FREE knitting pattern for these Flat Knit Baby Booties!
They knit a color pattern, as everyone says, except you do not know what it tells you. If the sample is to have a thickness of 5 stitches per inch, but your fabric sample has a thickness of 6 1/4 stitches per inch, do you know what to do? If you need fewer stitches per inch, what needle size should you try next?
With fewer stitches per inch, a larger needle size is required.
So if you've used a size 4 needle for your 6 1/4 stitch pattern and you want 5 stitches per inch, change some needle sizes to maybe size 6. See what happens when you knit with this size. What do you do if your pattern is to have a thickness of 7 stitches per inch and your pattern has 6 1/4 stitches per inch? You need more stitches per inch. Which needle size should you try next?
More stitches per inch require a smaller needle size.
If you want 7 stitches per inch instead of the 6 1/4 stitches in your knit sample, try knitting with a needle one or two smaller. See if you can judge that.
In addition to the needle size, two other factors can influence your measuring range.
Your mental state when knitting is a factor. If you are tense, you will knit tighter than when you are relaxed - or under the influence of a glass of wine, to bring you through the color pattern trauma.
The other factor is the material your needles are made of. The way in which some yarns slide along metal needles may give you a great deal of strength, while other yarns are so slippery that your stitches may descend worryingly from the needle. You can knit tighter to compensate, but that does not fix the problem and can cause hand cramps.
Switch from metal to wood or plastic needles and see if knitting becomes easier and better. Or if your yarn grips your needles and does not slip for easy knitting, switch from wood or plastic to metal.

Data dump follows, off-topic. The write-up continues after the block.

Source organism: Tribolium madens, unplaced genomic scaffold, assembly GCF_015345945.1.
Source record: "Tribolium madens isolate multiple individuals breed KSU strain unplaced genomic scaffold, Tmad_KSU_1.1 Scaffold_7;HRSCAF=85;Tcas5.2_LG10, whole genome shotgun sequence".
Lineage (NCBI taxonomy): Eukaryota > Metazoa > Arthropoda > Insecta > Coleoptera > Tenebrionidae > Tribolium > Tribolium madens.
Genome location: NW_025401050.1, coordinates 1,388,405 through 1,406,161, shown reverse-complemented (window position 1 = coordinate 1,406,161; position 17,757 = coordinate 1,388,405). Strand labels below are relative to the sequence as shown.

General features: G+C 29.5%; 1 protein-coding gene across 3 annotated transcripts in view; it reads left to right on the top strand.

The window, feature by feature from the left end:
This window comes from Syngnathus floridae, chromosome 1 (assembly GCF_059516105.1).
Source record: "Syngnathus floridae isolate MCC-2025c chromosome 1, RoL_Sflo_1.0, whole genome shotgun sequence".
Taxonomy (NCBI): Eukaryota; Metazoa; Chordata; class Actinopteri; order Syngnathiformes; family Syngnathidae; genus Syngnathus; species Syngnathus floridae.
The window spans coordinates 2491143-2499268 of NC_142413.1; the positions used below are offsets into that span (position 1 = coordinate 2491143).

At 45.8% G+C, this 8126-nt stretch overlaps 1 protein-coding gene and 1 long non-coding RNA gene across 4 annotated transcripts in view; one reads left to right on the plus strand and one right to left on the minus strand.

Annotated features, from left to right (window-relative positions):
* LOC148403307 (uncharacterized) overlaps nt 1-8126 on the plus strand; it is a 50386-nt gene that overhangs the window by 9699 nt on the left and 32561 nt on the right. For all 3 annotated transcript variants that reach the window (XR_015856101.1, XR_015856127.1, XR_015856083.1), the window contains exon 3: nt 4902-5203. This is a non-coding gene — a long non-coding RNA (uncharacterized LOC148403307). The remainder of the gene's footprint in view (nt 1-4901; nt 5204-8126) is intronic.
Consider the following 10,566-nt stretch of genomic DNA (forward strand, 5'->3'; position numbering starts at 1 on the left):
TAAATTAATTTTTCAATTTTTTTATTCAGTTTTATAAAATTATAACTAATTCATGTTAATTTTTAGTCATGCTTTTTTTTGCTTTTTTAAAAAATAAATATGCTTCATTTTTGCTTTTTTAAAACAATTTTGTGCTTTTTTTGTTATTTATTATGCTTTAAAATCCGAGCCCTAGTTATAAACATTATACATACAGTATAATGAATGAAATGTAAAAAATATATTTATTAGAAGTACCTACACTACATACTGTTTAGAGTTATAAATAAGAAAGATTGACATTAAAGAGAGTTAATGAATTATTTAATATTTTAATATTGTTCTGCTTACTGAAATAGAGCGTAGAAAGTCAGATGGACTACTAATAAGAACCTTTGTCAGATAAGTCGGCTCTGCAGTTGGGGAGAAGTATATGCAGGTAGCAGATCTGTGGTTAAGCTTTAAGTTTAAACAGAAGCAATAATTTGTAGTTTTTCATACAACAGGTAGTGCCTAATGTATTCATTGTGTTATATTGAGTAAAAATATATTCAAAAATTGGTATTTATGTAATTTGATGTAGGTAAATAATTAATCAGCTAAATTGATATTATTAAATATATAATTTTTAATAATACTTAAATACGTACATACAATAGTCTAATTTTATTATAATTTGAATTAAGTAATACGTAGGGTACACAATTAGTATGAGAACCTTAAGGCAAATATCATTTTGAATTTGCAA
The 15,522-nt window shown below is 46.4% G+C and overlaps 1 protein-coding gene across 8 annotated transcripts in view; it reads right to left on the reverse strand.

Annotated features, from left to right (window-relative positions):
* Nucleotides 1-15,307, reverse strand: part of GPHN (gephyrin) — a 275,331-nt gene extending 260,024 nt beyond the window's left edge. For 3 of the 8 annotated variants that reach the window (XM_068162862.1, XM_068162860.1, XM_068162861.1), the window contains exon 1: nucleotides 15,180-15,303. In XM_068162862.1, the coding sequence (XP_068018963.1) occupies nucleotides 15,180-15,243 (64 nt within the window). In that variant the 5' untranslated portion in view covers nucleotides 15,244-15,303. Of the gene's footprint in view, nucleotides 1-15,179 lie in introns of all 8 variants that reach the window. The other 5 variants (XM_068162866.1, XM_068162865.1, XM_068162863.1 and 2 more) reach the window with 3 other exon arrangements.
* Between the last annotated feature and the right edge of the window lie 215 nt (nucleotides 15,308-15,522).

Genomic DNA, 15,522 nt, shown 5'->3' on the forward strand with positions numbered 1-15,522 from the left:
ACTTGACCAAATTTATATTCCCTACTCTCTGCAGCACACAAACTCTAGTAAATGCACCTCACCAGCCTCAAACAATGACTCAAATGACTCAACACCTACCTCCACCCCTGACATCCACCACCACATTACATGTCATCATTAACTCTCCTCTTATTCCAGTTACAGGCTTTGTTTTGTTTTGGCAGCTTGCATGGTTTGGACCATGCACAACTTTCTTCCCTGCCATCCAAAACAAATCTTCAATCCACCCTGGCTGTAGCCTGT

Here's a quick, simple color pattern trick.
Knitting and yarn designer Cheryl Oberle has a color pattern trick that will help you determine which needle size you need for magic. Make 30 stitches, knit your pattern and measure across the entire pattern. If the size of the needle you are using does not match the yarn, the color field will increase or decrease by exactly one-half inch as you go up or down one size. It does not matter if you knit your pattern in straight socks, ribs, cables or lace.
Well, are you saying?
Now, since changing the size of the needle changes the color field by half an inch, you can immediately see that a needle that is three sizes larger has a thickness. Or two sizes smaller. Fast and easy, right?
Find out which needle is the right size for your pattern.
If you are not good enough to knit the knitting patterns, you should be prepared for an unpleasant surprise when trying on your finished sweater. One stitch per inch makes a radical difference. Even half, third or quarter stitches per inch too much or too little affects the fit of the pullover.